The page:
by, 08-23-2011 at 10:21 PM (1000 Views)
A) I've learned so far:
1. The short needles make rocking easier.
2. A thimble not only protects your finger, but assists in controlling the stitch length (not sure exactly how; I just know that I get better results when I use a thimble).
3. The Gold Standard is 12 stitches per inch
B) What you need to do is stack the deck for smaller stitches. To do this, I use certain things that have worked well for me:
1. Needles: I use a size 11 between. Right now, I like John James and Richard Hemmings. It is worth trying different needles because they react differently to pressure. For example, my last batch of Roxanne betweens slipped through the sandwich so quickly I stabbed my finger.
2. Thimble: I use a Roxanne or a TJ Lane thimble. They both have deep dimples that hold the needle without letting it slip around. Slipping = long stitches.
3. Batting: I get the smallest stitches when I use polyester batting, although I do a good job with cotton too. My experience with Warm and Natural hasn't been good, so I avoid any batting with scrim.
4. Backing: I use muslin. While I love to use batiks on the top and have no trouble hand quilting them, batik on the back is too much stiffness.
5. Tension: when I have the sandwich in the hoop or on the frame, I keep it loose. If it is too tight, there is not enough flex in it to make a good stitch. If you use a hoop, it should look like the cat just sat on it.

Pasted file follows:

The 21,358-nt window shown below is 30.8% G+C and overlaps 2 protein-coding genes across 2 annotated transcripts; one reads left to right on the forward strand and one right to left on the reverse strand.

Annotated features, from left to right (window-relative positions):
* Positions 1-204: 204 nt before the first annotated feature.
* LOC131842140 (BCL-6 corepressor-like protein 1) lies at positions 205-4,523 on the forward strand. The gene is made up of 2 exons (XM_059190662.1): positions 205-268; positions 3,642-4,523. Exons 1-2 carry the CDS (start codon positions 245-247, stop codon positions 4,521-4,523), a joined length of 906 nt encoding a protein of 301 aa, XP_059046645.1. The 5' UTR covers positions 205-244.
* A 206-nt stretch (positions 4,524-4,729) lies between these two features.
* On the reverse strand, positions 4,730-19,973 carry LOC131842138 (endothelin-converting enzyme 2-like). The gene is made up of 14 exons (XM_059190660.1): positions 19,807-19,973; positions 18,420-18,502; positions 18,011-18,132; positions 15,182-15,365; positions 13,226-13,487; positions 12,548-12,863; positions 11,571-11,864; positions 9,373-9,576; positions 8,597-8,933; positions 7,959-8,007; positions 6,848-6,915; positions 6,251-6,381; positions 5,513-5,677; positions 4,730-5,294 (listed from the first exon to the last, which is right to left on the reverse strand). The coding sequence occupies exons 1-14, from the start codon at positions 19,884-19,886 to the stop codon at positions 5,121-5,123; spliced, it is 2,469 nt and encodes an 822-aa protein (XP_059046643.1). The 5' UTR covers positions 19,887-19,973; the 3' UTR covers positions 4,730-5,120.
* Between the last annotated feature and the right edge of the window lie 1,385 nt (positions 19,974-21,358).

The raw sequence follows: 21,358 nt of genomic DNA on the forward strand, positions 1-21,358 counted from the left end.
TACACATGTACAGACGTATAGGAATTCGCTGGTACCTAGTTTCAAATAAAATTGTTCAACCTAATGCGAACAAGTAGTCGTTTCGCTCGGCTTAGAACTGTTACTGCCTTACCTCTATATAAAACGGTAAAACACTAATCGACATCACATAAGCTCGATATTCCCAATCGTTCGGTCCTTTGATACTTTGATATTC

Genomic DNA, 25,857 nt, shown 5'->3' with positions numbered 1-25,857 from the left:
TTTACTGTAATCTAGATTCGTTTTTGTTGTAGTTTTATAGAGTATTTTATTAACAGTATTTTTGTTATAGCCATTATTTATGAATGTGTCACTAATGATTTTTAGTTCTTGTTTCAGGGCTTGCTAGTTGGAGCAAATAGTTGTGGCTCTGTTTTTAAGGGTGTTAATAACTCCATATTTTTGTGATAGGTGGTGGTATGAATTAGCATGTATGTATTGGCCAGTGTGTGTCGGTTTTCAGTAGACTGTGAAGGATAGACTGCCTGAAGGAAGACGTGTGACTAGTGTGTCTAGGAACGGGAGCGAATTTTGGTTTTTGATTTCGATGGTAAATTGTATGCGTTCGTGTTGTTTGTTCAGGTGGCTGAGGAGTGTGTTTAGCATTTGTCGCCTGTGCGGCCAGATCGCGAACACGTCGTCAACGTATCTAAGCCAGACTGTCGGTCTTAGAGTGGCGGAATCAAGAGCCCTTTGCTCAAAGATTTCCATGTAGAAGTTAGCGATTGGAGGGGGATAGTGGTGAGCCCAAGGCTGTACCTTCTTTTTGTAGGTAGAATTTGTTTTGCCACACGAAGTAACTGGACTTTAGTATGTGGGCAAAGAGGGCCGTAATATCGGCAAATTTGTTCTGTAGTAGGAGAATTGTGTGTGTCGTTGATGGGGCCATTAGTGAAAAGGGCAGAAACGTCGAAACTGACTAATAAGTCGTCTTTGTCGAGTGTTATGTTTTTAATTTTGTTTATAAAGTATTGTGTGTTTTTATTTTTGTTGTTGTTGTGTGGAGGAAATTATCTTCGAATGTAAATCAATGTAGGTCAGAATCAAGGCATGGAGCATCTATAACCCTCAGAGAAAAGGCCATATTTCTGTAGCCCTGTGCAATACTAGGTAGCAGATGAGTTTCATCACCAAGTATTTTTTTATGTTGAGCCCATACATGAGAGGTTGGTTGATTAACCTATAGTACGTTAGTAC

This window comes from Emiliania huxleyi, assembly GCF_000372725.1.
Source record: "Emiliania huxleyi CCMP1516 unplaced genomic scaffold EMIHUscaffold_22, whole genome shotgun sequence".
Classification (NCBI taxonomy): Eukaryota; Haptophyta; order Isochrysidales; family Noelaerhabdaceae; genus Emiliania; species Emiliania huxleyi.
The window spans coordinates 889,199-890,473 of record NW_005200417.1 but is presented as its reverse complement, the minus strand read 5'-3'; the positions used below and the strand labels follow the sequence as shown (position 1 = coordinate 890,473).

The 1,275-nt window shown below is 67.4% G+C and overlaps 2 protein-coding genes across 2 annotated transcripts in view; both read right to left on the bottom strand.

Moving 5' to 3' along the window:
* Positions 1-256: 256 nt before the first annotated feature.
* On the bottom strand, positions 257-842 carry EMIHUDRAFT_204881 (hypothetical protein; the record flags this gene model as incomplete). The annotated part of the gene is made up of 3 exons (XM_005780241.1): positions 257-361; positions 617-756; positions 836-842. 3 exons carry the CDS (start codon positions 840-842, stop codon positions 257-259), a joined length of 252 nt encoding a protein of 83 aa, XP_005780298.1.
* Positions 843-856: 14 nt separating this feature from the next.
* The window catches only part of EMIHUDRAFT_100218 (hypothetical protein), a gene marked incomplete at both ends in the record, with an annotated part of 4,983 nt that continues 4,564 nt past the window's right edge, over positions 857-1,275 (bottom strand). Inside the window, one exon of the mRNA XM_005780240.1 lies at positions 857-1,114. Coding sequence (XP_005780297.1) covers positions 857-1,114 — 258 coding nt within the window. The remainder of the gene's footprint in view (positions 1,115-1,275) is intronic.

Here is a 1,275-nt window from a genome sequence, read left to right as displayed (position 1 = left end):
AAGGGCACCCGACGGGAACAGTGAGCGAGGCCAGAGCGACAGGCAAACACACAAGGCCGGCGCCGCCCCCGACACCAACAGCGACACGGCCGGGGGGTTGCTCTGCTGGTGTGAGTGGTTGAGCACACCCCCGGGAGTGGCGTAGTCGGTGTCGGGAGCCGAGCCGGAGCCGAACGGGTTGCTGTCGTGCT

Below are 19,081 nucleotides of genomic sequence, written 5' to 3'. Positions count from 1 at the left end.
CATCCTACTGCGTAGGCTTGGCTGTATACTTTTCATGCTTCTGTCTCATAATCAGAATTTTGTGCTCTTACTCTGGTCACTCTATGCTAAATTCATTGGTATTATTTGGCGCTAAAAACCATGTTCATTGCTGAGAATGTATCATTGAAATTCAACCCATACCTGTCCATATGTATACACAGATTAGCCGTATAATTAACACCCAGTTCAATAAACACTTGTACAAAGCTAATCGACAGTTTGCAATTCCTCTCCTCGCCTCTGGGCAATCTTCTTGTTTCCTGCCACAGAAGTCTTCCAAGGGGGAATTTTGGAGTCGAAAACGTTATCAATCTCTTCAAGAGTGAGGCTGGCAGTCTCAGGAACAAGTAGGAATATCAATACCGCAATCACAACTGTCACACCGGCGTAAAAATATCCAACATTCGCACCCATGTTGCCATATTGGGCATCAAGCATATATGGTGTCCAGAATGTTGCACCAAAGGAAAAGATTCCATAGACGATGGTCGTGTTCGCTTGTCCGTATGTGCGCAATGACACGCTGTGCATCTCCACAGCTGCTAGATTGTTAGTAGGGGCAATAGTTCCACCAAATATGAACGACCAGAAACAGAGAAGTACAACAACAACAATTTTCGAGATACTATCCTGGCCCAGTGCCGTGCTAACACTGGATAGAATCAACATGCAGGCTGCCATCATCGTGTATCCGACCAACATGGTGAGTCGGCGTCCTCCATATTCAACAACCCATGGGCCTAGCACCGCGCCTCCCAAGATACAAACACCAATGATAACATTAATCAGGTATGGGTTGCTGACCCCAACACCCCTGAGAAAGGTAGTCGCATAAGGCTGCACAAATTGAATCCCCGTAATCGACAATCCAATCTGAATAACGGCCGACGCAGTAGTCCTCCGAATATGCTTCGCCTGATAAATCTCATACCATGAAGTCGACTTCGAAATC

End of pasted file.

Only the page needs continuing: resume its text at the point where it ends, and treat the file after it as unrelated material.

6. Stitches: Stitching on the bias is easier than on the straight of grain. If you stitch on the straight of grain, loosen the tension even more.
7. Practice: I didn't start out quilting 12 stitches per inch. I got there over time. Even now I still read anything I find on hand quilting and try new needles, because I never know when I'll find a hint that will make my hand quilting even better.
C) Wool batting is great for hand quilting, it's very easy to needle and gives a more "puffier" look than cotton. There are also different cotton and cotton blend battings available for hand quilting. I like to use Hobbs or Legacy 80/20 for my quilts.
D) The main things I have noticed are:
1. Use a thin needle.... #9, 10, 11. Some glide through the fabric better than others. I've had some break.... be careful.
2. I use a leather thimble with a 'coin' at the tip. The needle doesn't slip as much.
3. Don't make the sandwich to tight. Looser allows you to move the needle up and down more easily.
4. Use a thinner batting. The thicker the sandwich, the longer the stitches will be.
E) I highly recommend quilters dream cotton batting using the select or request loft. I have a lot of quilts quilted with that and the stitches show just fine. I also love wool batting, but it is much pricier than cotton or poly. A good poly batt is Thermore by Hobbs.